I took the dog on a long walk on the second day and thought as I came back towards home that I could set the table. I came in the door to find they’d already selected china, had a centerpiece and the drawer with table linens was open with napkins laying about. Apparently some task in the kitchen had taken the table setter away from a final decision on napkins.

Somewhere in the haze of food preparation, I was asked to find my mom’s recipe for salad delicious—this is a 1950s green Jell-o concoction. (Something of my heritage would be on the table.) And as meal time approached, I was called to the kitchen to make gravy. I am, after all, the only one with a home ec degree.

“To be open inspires credibility and trust;
to be closed fosters suspicion and mistrust.” -- Stephen M.R. Covey, 'The Speed of Trust'

Covey writes you can evaluate your openness with questions such as:
• Do I believe that the way I see the world is totally accurate and complete—or am I honestly willing to listen to and consider new viewpoints and ideas?
• Do I seriously consider differing points of view, and am I willing to be influenced by them?
• Do I believe there may be principles that I have not yet discovered? Am I determined to live in harmony with them, even it if means developing new thinking patterns and habits?
• Do I value---and am I involved in—continual learning?

The Thanksgiving tale is a simple one of being open to new ideas, of the power of differing views and being open to something new and different. Covey’s questions applied to the workplace can bring powerful results if you practice civility—listening and respecting the ideas of others.

P.S. After long hours in the kitchen, the girls called in the rest of the family and friends both evenings to play (new and different) board games. Both daughters told me this was the best Thanksgiving ever. I’d agree.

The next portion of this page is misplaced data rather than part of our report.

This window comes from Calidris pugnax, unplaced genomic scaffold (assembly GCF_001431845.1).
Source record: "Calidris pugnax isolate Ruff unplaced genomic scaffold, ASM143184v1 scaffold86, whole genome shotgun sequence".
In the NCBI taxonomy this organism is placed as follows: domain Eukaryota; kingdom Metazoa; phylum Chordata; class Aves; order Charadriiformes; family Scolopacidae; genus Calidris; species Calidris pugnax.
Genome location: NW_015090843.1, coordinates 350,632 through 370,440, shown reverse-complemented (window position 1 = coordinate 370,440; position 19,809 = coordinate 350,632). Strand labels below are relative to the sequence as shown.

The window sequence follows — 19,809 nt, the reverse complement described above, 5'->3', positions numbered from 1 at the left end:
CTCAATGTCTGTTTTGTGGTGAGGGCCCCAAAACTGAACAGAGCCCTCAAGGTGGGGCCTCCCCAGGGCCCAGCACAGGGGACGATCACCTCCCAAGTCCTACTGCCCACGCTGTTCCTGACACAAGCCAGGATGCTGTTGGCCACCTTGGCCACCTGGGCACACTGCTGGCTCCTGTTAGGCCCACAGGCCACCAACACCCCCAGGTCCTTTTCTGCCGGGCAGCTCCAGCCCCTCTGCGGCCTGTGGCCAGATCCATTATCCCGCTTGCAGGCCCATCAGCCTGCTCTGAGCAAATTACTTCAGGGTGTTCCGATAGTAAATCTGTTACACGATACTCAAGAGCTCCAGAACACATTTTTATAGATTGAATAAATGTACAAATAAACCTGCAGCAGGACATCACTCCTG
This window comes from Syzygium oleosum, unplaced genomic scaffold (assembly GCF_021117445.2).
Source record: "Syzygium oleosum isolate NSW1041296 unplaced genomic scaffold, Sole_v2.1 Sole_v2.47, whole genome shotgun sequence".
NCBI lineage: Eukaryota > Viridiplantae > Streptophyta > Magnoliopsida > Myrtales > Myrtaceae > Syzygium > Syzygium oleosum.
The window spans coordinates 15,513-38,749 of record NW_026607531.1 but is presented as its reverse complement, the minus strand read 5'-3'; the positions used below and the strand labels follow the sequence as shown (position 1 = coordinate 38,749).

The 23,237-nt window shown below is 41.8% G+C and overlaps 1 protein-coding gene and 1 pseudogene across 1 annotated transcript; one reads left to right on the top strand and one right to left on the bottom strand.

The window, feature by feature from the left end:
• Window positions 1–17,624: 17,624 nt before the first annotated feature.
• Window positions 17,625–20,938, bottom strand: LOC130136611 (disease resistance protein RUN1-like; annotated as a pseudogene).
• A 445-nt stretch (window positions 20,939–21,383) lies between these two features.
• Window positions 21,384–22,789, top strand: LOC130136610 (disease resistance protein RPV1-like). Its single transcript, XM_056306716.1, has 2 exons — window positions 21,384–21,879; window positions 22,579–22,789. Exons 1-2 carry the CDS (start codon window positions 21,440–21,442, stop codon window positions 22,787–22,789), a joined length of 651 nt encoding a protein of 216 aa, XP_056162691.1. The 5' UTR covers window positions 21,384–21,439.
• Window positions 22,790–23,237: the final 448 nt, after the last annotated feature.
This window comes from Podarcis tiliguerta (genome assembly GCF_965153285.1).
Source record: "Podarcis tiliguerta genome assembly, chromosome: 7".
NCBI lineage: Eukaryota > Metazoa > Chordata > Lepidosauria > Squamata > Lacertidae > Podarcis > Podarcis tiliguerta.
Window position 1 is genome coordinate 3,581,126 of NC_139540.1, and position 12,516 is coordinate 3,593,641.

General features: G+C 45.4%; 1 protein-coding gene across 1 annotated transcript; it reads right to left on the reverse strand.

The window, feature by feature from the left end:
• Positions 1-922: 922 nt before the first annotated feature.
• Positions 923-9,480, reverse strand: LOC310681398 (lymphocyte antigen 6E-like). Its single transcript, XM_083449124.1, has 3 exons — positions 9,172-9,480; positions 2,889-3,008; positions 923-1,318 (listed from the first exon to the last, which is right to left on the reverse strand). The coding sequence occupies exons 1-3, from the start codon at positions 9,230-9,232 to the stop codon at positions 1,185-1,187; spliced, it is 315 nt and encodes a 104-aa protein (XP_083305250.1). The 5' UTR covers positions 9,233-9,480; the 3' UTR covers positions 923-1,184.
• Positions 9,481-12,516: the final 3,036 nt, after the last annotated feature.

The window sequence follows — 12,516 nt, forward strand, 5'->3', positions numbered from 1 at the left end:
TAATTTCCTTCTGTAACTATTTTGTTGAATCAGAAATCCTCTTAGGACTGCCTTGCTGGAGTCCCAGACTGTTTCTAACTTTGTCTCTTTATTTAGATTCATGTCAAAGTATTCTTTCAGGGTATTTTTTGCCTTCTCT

November 24, 2009

How grateful are you?

Will you struggle with being grateful this Thanksgiving? In a year of high unemployment, an uncertain economy, ongoing war and other problems, can you find things and people to be thankful for?

Consider these ideas to increase gratefulness
Think of a person important in your past. This is a person who made a difference in your life but you have not told how much you appreciated the help or guidance. Write a page about that and call, or better yet, visit that person and express your gratitude.

Keep a gratitude journal for a week. Each evening, write down three things you’re grateful for that day. Maybe it’s potable water, a bed to sleep in and shelter. Many in the world don’t have those basic necessities.

Take the gratitude survey to measure your appreciation about the past. It’s on the Authentic Happiness site from the University of Pennsylvania Positive Psychology Center. You’ll need to register and then you can use the resources, take the tests.

Gratitude is about being content
Gratitude can be cultivated. You can decrease your desire for consumer goods, be less envious of other’s positions or wealth if you look beyond your immediate surroundings.

Instead of being competitive and concerned about being self-reliant, think about how many have helped you and continue to help. Do you believe you have enough and should share? What can you give to others… physical things or emotional support?

Happy Thanksgiving. May you have a grateful heart. It improves your well-being.

A longer article from the Utah State University Extension, Cultivating Gratitude

I thank Ellen, Lee and Kristin who presented these ideas Sunday.